Gut Microbiome-Based Metagenomic Signature for Non-Invasive Detection of Advanced Fibrosis in Human Nonalcoholic Fatty Liver Disease (NAFLD)
Approximately 60-80 million Americans are estimated to have nonalcoholic fatty liver disease (NAFLD). NAFLD is a spectrum of liver disease ranging from benign steatosis, referred to as nonalcoholic fatty liver (NAFL), the non-progressive subtype of NAFLD, to nonalcoholic steatohepatitis (NASH), the progressive subtype of NAFLD, which can progress to cirrhosis, hepatocellular carcinoma and liver-related death.
NASH is now the most prevalent liver disease in the Western World and expected to be the leading indication for liver transplant by 2030. Prior to this study, NAFL and NASH could only be differentiated by a liver biopsy.
NASH is typically associated with steatosis in Zone-3, lobular inflammation, ballooning degeneration with or without peri-sinusoidal fibrosis on liver histology. Due to rising rates of obesity and diabetes, the prevalence of NAFLD and NASH related cirrhosis is expected to rise in the coming decades.
The gut microbiome has been linked to obesity, insulin resistance, diabetes and metabolic syndrome, which are all risk factors for the progressive form of NAFLD, as well as fibrosis progression in patients with NAFLD.
Given that NAFLD affects approximately 80 million adults and children in the USA, it is a major public health problem. Understanding the genomics components of this disease will have tremendous impact on diagnosis and treatment.
This study provides preliminary evidence for a fecal-microbiome-derived metagenomic signature to detect advanced fibrosis in NAFLD. We identified a set of 40 features (p < 0.006), which included 37 bacterial species that were used to construct a Random Forest classifier model to distinguish mild/moderate NAFLD from advanced fibrosis. The model had a robust diagnostic accuracy (AUC 0.936) for detecting advanced fibrosis.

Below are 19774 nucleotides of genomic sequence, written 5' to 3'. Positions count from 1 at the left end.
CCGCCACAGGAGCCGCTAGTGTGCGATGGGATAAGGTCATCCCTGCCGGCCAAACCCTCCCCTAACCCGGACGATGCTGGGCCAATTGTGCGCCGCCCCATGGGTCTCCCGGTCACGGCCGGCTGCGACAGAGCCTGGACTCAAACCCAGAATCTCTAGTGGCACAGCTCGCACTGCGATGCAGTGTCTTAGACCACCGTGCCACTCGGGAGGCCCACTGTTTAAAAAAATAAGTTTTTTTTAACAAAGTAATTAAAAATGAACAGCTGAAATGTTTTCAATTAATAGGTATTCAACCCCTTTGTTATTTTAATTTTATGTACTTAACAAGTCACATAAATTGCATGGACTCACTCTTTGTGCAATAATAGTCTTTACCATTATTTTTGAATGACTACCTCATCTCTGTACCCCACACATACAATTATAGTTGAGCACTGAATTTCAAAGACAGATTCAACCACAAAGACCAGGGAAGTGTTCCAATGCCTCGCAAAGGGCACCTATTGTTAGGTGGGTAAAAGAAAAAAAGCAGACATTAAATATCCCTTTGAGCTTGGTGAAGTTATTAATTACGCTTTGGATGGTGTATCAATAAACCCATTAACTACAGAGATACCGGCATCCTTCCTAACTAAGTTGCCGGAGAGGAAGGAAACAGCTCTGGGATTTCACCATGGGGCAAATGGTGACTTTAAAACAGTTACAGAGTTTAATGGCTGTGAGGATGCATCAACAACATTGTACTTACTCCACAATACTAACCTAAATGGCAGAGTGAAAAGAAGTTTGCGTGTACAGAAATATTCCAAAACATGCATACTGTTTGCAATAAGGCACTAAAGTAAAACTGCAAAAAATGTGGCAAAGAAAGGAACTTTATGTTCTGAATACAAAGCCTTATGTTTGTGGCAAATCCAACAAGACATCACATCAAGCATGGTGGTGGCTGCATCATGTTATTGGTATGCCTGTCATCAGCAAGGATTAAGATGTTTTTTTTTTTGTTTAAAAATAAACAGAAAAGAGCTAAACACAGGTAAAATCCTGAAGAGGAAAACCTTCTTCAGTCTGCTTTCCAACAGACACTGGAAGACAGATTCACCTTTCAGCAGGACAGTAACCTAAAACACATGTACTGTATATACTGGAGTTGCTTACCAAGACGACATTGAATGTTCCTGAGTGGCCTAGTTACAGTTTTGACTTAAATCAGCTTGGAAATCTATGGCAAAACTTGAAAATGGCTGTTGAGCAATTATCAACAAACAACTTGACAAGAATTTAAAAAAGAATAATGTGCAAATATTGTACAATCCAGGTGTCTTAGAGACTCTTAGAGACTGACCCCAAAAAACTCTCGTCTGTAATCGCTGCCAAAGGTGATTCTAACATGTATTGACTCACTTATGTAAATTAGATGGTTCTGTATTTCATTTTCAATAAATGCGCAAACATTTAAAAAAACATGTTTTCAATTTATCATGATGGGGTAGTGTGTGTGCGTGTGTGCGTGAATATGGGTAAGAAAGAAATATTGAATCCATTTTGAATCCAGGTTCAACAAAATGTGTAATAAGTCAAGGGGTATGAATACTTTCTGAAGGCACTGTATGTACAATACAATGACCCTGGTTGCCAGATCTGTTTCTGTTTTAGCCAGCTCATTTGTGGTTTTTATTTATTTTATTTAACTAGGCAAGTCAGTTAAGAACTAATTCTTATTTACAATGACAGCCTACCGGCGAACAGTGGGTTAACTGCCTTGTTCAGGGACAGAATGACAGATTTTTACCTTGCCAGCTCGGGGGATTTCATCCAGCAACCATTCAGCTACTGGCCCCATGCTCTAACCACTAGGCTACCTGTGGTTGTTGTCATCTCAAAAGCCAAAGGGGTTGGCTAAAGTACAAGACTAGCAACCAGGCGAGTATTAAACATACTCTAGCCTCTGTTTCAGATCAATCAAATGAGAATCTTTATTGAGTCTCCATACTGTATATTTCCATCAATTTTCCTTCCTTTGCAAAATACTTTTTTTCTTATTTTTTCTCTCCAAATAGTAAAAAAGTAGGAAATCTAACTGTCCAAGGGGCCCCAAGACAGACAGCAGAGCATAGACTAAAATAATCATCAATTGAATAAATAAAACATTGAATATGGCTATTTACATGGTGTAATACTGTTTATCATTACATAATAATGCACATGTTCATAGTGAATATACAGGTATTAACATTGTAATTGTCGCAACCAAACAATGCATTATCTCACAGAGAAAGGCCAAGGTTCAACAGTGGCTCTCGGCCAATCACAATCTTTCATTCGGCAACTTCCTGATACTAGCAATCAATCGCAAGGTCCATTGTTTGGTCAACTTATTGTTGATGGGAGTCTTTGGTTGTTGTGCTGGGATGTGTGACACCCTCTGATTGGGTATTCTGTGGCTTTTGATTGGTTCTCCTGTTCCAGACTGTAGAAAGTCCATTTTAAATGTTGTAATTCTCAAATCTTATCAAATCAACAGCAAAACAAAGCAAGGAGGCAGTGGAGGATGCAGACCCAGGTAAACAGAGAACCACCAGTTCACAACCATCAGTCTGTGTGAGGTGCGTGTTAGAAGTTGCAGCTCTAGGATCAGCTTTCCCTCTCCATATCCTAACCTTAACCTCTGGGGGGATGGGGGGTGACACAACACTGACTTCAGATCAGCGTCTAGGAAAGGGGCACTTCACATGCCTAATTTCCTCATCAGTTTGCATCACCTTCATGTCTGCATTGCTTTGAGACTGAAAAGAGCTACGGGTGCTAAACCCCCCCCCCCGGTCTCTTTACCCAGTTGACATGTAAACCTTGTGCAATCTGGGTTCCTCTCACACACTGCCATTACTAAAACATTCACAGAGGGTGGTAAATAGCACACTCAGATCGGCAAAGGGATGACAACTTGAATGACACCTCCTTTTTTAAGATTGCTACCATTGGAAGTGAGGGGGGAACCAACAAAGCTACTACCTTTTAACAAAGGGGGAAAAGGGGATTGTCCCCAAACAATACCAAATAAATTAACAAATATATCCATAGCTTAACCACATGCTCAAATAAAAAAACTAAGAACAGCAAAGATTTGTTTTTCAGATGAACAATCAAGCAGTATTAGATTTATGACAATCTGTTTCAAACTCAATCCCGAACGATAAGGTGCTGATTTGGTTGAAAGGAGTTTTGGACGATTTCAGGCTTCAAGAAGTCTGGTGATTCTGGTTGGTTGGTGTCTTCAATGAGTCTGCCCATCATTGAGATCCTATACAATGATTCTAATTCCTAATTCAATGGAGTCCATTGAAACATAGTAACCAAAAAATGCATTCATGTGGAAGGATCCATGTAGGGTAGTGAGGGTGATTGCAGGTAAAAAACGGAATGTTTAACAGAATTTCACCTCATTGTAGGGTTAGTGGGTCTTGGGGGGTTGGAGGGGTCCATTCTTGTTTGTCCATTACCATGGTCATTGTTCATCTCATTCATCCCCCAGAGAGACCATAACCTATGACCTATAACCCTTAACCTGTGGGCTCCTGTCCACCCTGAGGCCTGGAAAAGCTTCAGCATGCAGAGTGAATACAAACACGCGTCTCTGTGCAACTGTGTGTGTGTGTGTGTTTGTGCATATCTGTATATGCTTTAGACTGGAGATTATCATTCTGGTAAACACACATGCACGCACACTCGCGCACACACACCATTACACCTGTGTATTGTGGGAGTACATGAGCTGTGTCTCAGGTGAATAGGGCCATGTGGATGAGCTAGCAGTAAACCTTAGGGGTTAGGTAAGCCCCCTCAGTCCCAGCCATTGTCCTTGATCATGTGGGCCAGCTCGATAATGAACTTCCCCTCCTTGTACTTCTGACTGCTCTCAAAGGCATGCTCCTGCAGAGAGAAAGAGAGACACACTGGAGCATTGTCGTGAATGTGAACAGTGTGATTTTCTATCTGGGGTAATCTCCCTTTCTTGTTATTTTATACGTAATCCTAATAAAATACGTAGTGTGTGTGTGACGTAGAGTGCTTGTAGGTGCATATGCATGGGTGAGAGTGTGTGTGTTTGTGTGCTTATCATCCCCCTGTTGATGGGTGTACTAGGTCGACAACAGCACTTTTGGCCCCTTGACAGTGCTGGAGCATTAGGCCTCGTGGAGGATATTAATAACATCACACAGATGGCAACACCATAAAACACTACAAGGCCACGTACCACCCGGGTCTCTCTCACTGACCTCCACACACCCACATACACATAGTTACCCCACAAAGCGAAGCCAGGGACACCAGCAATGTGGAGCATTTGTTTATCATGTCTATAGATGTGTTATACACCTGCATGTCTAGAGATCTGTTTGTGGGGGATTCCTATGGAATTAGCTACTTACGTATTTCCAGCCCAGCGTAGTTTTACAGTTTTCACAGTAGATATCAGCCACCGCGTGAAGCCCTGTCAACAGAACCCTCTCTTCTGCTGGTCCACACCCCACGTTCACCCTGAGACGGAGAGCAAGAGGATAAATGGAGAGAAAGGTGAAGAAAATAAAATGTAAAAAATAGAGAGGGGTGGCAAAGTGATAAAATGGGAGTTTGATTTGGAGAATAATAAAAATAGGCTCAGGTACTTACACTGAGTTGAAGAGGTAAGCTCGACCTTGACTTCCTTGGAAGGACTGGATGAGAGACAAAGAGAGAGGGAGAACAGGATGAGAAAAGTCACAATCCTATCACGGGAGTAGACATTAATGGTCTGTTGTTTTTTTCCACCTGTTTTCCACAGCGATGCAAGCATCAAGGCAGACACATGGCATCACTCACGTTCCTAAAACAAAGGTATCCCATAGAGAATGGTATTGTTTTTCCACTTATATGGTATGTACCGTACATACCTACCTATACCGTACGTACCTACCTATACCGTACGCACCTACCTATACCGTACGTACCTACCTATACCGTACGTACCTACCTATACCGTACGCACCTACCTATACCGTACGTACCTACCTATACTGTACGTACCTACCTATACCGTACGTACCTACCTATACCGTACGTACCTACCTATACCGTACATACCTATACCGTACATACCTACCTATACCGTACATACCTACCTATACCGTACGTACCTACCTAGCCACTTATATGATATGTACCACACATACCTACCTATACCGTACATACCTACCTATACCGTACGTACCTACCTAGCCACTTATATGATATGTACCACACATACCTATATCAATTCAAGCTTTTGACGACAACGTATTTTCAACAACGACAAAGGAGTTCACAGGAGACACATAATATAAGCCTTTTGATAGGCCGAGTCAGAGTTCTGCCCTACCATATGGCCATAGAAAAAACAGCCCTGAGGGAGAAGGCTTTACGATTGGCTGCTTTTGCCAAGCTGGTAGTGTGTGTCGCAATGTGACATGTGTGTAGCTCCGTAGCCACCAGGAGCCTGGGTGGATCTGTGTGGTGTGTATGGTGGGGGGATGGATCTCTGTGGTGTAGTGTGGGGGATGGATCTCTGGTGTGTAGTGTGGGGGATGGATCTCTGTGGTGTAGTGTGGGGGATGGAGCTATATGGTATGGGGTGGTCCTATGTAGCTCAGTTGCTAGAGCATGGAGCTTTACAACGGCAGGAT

The study was conducted at the Clinical and Translational Research Institute, University of California at San Diego. R.L. is supported in part by the American Gastroenterological Association (AGA) Foundation – Sucampo – ASP Designated Research Award in Geriatric Gastroenterology and by a T. Franklin Williams Scholarship Award. P.S.D. is supported in part by the National Institute of Diabetes and Digestive and Kidney Diseases (NIDDK) training grant 5T32DK007202. Funding provided by Atlantic Philanthropies, the John A. Hartford Foundation, OM, the Association of Specialty Professors, and the American Gastroenterological Association, grant K23-DK090303. The microbiome sequencing was performed and funded by Human Longevity. Research reported in this publication was supported by the National Institute of Environmental Health Sciences of the NIH under award number P42ES010337.